Carli Berry/Capital News

School board asked to consider new civics approach

The Central Okanagan School District was given a request during last Wednesday’s meeting

The Central Okanagan school board was presented with what chairperson Moyra Baxter called an “unusual” request during last week’s regular board meeting.

The presenters, Jane Nordquist, a teacher at Rose Valley Elementary and vice-president of COPAC Sarah Shakespeare asked the school board to consider putting a new focus on civics.

The presentation emphasized teaching students democracy, citizenship and the values of civic duties.

The pair made three requests for the district to “unite with associations to endorse more mindful civics, focusing attention on civics being taught in schools, and collaborating with UBCO for a civics inquiry project.”

Nordquist brought up the recent US election with its political leaders condoning hate speech and how a general mistrust of politicians has developed.

“Do we as educations have the ability to address that stigma?” she asked.

Canada is the main topic in Grade 10 social studies classes which include civic and democracy studies, said superintendent Kevin Kaardal, adding a group called Student Vote is also invited to the district.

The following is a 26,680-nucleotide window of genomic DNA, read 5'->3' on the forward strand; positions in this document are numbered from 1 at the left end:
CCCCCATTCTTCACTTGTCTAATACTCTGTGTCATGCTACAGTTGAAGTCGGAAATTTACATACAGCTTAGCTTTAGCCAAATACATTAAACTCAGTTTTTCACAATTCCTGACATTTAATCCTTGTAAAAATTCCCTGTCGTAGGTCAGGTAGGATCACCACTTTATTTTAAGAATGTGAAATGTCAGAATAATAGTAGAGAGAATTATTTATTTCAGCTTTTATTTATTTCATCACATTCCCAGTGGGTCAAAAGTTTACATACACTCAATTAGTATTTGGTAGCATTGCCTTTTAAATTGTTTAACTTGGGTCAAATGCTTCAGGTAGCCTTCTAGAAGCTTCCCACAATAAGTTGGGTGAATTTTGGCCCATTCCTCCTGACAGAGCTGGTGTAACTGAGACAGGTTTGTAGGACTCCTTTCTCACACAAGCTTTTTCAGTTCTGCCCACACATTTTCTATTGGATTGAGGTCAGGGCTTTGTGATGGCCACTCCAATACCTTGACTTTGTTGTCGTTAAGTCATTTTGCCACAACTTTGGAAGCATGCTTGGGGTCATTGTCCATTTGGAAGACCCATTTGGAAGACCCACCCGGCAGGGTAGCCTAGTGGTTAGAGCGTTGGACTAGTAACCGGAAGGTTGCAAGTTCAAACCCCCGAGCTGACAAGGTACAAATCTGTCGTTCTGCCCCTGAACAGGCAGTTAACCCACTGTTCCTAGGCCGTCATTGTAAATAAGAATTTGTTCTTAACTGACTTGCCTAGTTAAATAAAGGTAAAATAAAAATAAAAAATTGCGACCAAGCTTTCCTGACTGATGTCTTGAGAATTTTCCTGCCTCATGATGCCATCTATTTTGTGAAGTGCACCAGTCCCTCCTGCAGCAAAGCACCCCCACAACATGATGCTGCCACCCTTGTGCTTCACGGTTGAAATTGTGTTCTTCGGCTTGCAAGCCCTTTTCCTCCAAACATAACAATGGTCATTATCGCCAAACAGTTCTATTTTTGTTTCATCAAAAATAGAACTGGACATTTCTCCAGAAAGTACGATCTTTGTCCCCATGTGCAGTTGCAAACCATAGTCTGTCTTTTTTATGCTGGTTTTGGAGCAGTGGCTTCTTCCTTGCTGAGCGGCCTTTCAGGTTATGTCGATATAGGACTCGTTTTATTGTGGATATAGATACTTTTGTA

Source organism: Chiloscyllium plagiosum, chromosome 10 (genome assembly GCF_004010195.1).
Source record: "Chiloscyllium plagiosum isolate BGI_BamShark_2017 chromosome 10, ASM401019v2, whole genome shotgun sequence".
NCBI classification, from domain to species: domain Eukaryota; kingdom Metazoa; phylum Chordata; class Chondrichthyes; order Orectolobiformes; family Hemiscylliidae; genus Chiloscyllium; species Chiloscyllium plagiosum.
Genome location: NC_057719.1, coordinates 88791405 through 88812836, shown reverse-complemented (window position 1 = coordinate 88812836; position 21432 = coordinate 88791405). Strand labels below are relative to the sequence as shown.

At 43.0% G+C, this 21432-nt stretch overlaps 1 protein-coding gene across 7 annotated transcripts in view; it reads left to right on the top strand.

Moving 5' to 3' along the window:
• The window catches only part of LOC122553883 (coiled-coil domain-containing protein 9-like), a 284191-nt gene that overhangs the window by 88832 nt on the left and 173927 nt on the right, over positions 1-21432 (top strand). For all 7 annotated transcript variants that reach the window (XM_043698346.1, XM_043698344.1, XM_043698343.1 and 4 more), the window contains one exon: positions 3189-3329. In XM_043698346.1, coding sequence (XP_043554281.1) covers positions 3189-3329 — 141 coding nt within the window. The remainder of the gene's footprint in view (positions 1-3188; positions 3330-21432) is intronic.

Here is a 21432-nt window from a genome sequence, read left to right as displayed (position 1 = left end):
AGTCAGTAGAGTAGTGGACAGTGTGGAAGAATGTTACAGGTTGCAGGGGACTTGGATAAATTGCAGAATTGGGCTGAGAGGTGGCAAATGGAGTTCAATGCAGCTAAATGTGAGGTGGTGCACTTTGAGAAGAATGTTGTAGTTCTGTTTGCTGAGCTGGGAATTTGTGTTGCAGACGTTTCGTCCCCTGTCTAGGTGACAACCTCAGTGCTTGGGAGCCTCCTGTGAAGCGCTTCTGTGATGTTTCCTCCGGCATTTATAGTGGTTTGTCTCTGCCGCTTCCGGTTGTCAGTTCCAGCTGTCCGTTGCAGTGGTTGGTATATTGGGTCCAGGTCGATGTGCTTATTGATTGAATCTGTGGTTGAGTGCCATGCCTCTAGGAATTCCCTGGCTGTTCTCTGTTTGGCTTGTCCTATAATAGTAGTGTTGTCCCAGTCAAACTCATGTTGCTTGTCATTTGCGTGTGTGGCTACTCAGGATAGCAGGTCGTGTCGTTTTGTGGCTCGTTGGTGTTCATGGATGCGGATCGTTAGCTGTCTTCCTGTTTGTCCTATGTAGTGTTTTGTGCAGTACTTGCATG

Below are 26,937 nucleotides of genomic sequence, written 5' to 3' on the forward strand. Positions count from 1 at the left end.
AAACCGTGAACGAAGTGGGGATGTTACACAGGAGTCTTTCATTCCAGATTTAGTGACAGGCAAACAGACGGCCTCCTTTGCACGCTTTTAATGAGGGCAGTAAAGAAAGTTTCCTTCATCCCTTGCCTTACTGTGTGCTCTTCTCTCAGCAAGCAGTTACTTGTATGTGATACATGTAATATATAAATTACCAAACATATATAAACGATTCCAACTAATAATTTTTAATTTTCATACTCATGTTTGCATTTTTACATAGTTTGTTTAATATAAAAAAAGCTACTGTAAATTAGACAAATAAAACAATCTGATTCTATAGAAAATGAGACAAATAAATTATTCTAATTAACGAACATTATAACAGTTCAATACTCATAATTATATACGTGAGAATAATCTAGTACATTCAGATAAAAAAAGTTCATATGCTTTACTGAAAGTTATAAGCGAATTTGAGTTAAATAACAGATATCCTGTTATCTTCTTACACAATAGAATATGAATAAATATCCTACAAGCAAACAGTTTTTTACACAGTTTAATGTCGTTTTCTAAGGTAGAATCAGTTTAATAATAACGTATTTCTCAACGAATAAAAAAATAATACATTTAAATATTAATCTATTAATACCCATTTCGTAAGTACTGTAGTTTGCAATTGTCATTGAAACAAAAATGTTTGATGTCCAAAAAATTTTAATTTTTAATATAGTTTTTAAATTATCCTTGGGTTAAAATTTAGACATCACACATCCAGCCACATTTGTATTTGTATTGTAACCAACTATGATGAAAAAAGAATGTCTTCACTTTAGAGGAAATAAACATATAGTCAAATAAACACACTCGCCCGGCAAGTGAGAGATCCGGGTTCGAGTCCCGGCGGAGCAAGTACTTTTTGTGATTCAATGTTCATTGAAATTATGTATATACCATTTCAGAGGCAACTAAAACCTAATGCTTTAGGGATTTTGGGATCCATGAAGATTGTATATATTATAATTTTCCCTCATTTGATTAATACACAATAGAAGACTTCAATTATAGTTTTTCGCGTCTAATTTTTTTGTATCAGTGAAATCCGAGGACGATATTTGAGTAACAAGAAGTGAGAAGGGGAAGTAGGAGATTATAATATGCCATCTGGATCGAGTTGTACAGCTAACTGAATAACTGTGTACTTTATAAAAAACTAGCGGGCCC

Student Vote coincides with real elections, offering students an opportunity to learn about candidates and how the voting process works.

The district also has civics integrated throughout the social studies curriculum.

In Grade 10, students learn about Canadian history with John A. MacDonald, then focus on political ideologies in Grade 11 and cover topics in Grade 12 history like the holocaust and indigenous studies.

“I don’t think we could make a decision tonight, I could see this being a huge debate,” said board chairperson Moyra Baxter.

The board forwarded the request to the coordinating committee for further examination.

Nordquist wishes to create a dialogue and bring these ideas to the public.